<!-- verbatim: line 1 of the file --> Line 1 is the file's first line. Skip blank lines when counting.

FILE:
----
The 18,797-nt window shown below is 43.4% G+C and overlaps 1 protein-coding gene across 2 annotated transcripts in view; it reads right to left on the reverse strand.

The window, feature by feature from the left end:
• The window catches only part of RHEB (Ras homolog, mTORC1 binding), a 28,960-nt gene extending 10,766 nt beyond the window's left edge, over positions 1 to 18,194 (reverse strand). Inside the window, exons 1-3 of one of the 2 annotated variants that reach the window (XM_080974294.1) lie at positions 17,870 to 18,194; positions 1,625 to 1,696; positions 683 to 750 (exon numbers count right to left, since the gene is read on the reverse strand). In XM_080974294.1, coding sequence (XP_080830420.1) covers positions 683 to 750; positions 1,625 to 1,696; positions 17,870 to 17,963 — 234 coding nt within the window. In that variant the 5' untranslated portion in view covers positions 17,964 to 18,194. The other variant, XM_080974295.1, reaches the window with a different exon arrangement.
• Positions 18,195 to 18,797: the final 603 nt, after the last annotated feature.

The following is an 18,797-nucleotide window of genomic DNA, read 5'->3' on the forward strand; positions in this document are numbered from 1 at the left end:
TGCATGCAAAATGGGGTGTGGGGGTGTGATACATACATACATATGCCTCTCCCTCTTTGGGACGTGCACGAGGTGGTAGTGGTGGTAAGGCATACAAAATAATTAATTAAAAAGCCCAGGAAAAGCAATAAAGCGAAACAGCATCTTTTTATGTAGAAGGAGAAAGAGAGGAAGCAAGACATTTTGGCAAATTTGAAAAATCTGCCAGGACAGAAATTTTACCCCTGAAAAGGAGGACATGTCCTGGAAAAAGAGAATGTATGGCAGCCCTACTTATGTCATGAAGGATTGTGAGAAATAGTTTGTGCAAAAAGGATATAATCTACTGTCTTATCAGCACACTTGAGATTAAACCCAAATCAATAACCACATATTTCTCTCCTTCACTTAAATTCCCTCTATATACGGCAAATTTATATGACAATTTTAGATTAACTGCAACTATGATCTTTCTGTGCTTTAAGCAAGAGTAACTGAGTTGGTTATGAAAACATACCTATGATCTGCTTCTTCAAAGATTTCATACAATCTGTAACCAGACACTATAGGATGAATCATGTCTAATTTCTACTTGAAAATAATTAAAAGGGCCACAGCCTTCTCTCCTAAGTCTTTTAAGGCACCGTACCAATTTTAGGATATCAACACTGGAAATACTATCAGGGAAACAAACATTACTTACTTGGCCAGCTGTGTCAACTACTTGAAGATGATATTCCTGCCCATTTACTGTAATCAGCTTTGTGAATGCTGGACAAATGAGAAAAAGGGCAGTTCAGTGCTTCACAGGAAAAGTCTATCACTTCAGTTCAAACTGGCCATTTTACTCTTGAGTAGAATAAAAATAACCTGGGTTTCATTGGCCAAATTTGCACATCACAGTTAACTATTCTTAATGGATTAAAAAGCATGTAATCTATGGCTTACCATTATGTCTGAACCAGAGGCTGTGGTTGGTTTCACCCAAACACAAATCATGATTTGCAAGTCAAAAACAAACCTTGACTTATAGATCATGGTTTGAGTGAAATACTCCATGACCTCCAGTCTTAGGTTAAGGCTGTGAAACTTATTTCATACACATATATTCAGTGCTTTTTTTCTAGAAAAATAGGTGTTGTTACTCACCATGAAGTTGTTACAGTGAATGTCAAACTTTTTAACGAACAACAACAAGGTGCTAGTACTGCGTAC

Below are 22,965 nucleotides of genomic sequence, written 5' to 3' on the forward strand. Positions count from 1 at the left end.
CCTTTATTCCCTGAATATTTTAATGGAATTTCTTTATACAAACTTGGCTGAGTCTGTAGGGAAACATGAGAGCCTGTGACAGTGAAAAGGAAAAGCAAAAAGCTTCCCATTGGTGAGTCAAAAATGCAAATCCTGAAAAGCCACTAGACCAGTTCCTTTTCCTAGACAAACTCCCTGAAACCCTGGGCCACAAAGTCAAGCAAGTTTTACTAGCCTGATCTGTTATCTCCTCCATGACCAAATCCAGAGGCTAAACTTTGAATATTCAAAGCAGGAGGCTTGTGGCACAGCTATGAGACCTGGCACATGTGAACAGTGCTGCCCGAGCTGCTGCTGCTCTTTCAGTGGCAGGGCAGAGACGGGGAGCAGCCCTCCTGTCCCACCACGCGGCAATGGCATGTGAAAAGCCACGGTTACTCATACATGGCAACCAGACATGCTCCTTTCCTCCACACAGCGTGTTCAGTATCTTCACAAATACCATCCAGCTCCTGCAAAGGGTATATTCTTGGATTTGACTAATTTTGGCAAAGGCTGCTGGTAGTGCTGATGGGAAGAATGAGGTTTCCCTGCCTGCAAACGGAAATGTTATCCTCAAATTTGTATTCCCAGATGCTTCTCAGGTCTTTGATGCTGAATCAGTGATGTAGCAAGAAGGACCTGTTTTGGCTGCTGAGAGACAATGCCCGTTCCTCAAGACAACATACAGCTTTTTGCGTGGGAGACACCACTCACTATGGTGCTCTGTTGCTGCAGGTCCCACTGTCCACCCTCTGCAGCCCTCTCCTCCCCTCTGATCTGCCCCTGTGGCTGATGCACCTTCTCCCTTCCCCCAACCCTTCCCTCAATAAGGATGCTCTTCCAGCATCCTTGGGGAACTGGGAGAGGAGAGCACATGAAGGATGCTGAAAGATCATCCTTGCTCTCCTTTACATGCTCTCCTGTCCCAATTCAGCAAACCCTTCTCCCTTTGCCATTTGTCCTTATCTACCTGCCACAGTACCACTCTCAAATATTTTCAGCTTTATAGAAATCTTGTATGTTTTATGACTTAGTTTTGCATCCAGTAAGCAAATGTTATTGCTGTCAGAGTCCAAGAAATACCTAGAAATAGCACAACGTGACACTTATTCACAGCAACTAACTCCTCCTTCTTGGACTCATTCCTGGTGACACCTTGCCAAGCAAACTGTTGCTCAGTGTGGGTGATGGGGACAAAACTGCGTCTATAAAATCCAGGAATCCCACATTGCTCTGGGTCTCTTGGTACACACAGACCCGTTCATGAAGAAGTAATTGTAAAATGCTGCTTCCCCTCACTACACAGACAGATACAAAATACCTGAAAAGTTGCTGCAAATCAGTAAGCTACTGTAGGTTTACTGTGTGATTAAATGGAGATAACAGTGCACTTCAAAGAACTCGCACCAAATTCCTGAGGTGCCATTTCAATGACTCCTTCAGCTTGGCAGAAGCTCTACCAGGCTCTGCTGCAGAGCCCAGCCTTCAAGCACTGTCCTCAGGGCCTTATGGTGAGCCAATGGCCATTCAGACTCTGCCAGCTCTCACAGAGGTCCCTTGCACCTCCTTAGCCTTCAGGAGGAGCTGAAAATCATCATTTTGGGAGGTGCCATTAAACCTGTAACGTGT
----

The 18,797-nt window shown below is 43.4% G+C and overlaps 1 protein-coding gene across 2 annotated transcripts in view; it reads right to left on the reverse strand.